Archbishop John Williams, Life & Times

The History of Deganwy Group met on the 3rd Thursday in January to hear Vicky Macdonald, our Secretary deliver an interesting talk on the life of Archbishop John Williams. Vicky has been engaged in researching this intriguing character for her latest book and we settled down in the schoolroom of Peniel Chapel to hear about her findings. The following is an outline of the talk.

John Williams, a member of the Wynn family, was born in Conwy in 1582. The family lived In Parlwr Mawr, Chapel Street which was demolished in 1950. His mother died when he was three and at the age of six he was sent to board at Ruthin School where he spent the next ten years. From an early age it was clear that he was exceptionally clever and in 1598 he went to St John’s College, Cambridge which he later endowed with a library.

Parlwr Mawr, Conwy (Conwy Archives)

In 1605, aged twenty-three, John entered the church. His first living was Honnington in Suffolk where he endowed many scholarships – a pattern he followed wherever he went. He rose quickly through the ranks of the clergy, becoming vicar of Walgrave in 1614, followed by an appointment by King James 1st as Dean of Westminster in 1620 and Lord Bishop of Lincoln in 1621. He then became Lord Keeper of the Great Seal of England, a senior judge and Lord Chancellor and was now a powerful figure in the legal and ecclesiastical world. He endowed the Library at Westminster Abbey and provided many of the books.

King James 1st, who had supported John’s career, died in 1625. Johns’ relationship with the new king Charles 1st appears to have been a strained one. Charles removed the Great Seal from John and banished him from court. John retreated to Buckden, the palace of the Bishops of Lincoln which he filled with young Cambridge undergraduates. He continued his good works and built a beautiful garden. However, he was charged with treason for giving certain advice in a court case, fined £10,000 and spent three years in the Tower of London. This may have been due to the influence of Archbishop Laud.

On his release John’s relationship with the king continued to be strained although he was appointed Archbishop of York. At the beginning of the English Civil War John asked for a safe conduct from Charles in order to go back to Conwy and protect its castle for the Royalists. This request was granted. To ensure their safekeeping John took into the castle the treasured goods of local landowners. However, John was removed as Governor of the Castle in 1644 when Rupert of the Rhine, the Royalist commander, appointed Sir John Owen as Governor. John went to live at Cochwillan, near Talybont, and petitioned the king for the return of the landowners’ goods but his efforts were unsuccessful.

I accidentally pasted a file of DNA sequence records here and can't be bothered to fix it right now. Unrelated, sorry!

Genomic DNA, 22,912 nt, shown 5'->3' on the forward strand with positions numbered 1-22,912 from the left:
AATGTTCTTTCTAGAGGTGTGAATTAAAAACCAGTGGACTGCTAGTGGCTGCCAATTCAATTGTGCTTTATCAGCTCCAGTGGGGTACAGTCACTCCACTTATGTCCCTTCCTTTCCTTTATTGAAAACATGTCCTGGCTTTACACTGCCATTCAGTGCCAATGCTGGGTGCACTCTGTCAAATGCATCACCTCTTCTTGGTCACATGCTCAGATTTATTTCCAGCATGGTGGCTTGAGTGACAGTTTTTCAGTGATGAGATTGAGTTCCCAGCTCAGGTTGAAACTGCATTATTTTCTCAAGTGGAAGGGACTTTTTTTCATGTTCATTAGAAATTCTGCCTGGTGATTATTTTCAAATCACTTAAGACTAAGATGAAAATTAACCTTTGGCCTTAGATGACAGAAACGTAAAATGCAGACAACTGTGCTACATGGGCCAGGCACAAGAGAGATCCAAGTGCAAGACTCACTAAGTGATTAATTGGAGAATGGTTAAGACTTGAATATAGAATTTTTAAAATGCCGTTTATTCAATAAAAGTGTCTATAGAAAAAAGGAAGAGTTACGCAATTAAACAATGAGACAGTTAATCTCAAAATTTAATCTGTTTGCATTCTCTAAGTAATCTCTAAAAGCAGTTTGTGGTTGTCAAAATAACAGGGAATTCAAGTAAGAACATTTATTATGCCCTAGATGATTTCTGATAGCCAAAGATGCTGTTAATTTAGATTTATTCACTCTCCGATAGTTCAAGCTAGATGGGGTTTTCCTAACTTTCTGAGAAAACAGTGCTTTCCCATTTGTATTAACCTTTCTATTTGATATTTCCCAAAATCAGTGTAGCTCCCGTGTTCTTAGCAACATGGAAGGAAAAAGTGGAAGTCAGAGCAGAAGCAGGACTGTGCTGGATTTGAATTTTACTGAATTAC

Archbishop John Williams

The Royalists suffered major defeats over the next two years and in 1646 at a secret meeting with Parliamentarian generals at Gwydir John Williams changed sides. He now supported the Parliamentarians. The attack on Conwy began. Sir John Owen held the castle for three months but the town fell to the Parliamentarians. Our speaker described the barbarities inflicted by the Parliamentarians and the powerful sermon preached by John Williams in St Marys Church, a sermon in which he cited Psalm 144 to advocate the destruction of enemies

When Sir John Owen eventually surrendered the castle to the Parliamentarians John wrote to Cromwell asking for the return of the landowners’ goods and this was granted, However John was regarded by many as a traitor. He was badly affected by the execution of Charles 1 and in debt he retired to Gloddaeth Hall where he spent his final days. He died in 1650, aged 68 and is buried in Llandegai Church

This was a fascinating talk. Our speaker’s extensive research and collection of slides brought the life and times of John Williams to a very appreciate audience. We look forward to the book….

Diane Williams

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